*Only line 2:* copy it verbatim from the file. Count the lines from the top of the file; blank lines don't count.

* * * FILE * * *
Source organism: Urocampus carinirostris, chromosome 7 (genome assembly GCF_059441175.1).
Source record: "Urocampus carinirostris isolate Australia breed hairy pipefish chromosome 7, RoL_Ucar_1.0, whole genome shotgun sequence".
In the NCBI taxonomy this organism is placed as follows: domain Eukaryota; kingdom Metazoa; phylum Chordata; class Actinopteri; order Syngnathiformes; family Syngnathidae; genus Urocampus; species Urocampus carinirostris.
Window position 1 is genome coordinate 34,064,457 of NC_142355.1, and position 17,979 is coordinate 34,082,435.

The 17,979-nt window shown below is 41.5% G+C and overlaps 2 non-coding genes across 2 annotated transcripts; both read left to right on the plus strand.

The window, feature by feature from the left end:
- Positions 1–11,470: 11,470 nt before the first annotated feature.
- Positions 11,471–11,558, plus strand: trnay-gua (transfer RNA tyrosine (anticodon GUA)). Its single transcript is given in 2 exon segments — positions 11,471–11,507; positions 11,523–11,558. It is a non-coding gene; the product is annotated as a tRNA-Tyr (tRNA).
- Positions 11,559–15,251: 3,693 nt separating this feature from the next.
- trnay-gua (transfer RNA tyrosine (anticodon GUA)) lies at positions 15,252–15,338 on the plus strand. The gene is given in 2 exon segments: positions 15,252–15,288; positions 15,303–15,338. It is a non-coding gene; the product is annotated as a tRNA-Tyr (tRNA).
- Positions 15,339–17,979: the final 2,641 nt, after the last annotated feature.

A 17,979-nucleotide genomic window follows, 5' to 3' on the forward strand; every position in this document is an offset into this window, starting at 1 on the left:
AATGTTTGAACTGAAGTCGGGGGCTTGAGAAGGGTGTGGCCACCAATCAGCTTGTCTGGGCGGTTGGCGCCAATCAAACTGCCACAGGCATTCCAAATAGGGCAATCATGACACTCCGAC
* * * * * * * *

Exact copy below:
Source record: "Urocampus carinirostris isolate Australia breed hairy pipefish chromosome 7, RoL_Ucar_1.0, whole genome shotgun sequence".